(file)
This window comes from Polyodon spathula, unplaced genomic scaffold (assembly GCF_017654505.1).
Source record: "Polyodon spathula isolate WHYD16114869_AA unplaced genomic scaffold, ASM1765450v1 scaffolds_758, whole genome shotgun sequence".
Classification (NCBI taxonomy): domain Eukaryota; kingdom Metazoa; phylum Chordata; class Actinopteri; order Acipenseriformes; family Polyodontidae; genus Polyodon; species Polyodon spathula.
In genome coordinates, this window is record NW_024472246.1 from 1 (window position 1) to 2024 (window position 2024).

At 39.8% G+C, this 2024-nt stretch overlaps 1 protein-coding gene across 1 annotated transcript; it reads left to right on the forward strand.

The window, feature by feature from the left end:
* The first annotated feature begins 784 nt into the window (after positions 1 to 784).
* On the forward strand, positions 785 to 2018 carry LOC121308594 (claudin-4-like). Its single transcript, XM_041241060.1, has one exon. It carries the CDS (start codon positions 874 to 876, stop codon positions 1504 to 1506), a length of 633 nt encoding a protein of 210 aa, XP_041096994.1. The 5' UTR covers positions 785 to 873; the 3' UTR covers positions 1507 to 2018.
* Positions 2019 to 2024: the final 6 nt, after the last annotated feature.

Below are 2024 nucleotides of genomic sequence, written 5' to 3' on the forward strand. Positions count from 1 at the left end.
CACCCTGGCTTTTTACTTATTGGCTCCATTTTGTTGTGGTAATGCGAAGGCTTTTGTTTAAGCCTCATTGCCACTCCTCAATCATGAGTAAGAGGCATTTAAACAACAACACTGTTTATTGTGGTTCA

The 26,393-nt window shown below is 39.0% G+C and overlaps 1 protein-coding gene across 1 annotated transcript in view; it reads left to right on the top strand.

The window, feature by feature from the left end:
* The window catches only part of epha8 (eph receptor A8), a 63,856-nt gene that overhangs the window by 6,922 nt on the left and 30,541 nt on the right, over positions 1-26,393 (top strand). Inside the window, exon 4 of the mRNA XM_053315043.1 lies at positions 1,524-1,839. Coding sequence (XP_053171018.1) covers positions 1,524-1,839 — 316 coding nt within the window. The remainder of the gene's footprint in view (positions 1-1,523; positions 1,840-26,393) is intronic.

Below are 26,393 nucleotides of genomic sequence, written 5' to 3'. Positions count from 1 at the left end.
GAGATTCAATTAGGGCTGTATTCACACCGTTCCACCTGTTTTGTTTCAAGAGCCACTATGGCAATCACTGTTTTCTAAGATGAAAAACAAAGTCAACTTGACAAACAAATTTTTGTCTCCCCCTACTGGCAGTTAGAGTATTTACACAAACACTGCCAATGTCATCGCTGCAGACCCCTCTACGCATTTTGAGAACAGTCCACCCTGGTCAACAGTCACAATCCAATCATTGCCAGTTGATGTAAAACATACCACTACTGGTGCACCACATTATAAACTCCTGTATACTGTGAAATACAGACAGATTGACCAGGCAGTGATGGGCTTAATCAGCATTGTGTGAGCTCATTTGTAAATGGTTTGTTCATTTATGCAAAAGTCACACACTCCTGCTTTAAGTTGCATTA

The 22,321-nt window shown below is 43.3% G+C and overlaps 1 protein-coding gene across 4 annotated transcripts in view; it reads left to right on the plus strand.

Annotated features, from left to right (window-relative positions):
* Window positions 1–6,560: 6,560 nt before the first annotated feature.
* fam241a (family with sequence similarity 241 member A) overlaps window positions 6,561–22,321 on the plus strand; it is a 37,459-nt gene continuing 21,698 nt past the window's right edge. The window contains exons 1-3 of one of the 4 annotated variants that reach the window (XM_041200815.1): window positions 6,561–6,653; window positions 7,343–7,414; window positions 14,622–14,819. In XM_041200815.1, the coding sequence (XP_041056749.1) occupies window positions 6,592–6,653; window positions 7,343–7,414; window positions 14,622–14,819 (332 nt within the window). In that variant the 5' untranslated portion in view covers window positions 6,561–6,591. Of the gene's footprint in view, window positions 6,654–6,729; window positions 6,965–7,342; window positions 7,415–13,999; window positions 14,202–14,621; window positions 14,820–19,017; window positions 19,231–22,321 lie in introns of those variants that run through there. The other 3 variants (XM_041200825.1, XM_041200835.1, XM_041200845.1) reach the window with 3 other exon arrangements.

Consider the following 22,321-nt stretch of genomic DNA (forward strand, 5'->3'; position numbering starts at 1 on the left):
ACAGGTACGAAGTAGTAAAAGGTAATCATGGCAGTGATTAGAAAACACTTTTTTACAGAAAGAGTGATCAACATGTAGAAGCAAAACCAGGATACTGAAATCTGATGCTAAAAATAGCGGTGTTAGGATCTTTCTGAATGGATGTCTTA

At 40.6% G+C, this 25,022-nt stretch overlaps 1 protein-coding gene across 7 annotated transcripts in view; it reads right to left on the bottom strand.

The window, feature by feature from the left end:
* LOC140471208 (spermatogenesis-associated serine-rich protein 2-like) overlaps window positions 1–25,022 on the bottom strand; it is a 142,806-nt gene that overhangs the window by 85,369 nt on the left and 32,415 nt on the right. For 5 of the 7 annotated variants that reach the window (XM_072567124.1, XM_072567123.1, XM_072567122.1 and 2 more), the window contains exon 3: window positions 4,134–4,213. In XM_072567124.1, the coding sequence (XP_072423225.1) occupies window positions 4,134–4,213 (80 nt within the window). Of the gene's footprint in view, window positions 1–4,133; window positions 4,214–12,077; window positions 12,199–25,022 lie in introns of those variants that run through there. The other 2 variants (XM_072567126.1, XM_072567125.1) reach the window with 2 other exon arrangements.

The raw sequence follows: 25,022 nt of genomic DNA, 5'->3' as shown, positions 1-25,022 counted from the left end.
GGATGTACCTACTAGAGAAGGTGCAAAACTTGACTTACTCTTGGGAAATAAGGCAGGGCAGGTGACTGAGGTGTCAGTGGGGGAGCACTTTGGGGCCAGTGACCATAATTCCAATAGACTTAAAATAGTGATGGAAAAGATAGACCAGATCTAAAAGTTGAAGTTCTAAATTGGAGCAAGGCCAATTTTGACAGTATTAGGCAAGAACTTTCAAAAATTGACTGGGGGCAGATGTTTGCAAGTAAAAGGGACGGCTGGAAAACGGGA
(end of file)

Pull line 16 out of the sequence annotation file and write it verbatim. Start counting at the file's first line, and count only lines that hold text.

GAGATTCAATTAGGGCTGTATTCACACCGTTCCACCTGTTTTGTTTCAAGAGCCACTATGGCAATCACTGTTTTCTAAGATGAAAAACAAAGTCAACTTGACAAACAAATTTTTGTCTCCCCCTACTGGCAGTTAGAGTATTTACACAAACACTGCCAATGTCATCGCTGCAGACCCCTCTACGCATTTTGAGAACAGTCCACCCTGGTCAACAGTCACAATCCAATCATTGCCAGTTGATGTAAAACATACCACTACTGGTGCACCACATTATAAACTCCTGTATACTGTGAAATACAGACAGATTGACCAGGCAGTGATGGGCTTAATCAGCATTGTGTGAGCTCATTTGTAAATGGTTTGTTCATTTATGCAAAAGTCACACACTCCTGCTTTAAGTTGCATTA